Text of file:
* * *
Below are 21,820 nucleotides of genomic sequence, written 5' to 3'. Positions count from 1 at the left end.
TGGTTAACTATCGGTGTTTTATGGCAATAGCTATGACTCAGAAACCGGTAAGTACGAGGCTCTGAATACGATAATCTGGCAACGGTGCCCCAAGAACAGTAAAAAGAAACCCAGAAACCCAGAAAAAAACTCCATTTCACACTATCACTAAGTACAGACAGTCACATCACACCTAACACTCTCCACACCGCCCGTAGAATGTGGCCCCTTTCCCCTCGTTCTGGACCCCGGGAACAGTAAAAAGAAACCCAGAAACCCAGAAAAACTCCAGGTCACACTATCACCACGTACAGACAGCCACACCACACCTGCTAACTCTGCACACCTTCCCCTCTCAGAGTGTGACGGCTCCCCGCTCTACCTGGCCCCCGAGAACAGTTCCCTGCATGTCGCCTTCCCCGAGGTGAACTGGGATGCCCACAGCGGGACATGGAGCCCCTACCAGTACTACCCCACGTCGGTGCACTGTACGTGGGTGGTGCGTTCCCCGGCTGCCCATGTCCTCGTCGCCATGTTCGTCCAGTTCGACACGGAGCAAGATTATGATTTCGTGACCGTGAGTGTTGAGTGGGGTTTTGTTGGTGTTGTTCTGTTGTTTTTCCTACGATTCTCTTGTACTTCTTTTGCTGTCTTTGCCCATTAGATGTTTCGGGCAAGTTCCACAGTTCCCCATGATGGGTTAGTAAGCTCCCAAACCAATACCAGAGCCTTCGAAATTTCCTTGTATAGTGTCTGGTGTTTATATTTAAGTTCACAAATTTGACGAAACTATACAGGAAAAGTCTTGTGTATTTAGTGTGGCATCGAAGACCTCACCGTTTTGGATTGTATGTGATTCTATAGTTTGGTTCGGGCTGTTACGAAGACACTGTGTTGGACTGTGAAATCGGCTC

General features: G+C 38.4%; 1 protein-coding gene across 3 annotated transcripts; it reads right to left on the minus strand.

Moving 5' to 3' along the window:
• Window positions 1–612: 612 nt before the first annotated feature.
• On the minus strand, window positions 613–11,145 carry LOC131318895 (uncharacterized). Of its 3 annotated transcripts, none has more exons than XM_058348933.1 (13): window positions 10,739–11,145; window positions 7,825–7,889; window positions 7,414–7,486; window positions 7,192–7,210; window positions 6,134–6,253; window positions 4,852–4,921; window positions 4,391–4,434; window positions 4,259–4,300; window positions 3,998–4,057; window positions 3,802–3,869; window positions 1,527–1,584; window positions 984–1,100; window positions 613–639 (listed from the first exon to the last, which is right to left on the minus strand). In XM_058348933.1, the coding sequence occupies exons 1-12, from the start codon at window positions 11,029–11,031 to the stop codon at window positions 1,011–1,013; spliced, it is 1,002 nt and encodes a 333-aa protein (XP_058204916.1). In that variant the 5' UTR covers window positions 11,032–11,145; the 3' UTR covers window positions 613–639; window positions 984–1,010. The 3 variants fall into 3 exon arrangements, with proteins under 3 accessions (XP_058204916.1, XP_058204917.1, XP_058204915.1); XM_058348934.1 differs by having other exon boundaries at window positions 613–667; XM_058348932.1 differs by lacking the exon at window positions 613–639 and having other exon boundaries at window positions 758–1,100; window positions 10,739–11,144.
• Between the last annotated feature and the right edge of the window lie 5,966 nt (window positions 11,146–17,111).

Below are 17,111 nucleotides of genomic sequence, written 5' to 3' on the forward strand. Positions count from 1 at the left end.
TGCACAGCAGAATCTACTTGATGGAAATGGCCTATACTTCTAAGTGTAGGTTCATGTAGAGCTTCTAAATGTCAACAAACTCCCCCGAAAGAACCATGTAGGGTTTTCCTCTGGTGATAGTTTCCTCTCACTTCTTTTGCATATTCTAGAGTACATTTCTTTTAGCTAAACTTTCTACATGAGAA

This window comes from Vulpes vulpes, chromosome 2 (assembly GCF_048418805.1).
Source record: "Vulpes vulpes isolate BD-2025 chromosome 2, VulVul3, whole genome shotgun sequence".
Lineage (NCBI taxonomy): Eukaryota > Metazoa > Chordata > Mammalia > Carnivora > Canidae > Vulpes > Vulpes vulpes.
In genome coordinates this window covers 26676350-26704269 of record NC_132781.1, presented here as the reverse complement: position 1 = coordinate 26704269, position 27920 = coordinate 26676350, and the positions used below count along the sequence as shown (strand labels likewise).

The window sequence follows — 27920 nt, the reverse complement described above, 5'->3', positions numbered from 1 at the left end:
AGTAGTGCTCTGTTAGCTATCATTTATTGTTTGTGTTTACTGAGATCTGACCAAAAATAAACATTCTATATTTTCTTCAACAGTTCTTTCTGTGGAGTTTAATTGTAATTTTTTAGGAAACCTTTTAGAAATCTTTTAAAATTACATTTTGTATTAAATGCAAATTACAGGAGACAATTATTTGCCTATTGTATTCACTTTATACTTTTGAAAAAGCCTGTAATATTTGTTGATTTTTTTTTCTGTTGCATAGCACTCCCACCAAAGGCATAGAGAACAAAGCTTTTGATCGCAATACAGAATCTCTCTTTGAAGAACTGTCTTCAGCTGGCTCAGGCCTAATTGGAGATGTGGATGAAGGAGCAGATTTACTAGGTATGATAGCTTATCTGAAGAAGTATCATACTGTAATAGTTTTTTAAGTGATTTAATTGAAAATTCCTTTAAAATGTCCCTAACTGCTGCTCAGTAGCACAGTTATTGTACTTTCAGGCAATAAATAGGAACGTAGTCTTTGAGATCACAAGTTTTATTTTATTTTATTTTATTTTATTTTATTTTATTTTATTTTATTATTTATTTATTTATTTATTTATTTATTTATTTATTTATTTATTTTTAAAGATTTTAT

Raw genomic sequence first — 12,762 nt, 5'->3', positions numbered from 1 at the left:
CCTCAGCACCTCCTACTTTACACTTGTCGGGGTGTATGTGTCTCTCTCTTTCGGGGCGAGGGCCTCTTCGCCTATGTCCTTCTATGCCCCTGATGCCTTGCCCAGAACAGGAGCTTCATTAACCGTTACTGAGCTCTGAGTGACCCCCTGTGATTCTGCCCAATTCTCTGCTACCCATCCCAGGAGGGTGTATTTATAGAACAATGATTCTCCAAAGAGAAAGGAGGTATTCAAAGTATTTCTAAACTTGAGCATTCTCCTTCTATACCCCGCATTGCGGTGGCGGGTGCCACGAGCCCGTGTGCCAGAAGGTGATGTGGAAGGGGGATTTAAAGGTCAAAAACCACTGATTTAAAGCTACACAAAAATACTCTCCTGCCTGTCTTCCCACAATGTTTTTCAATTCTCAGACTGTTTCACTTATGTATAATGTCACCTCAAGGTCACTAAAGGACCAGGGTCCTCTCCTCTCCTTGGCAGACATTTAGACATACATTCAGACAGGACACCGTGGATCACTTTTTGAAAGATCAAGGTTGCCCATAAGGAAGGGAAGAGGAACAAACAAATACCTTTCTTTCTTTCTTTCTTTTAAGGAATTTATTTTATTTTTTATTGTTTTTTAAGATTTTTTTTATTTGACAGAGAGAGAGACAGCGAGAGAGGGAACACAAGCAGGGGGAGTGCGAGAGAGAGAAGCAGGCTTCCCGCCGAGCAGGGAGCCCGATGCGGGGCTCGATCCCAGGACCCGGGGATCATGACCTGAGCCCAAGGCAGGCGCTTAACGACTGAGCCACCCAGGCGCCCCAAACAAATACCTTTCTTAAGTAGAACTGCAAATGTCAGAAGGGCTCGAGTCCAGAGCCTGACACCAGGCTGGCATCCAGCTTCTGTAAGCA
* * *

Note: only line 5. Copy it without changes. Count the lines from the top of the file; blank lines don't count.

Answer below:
• Window positions 1–612: 612 nt before the first annotated feature.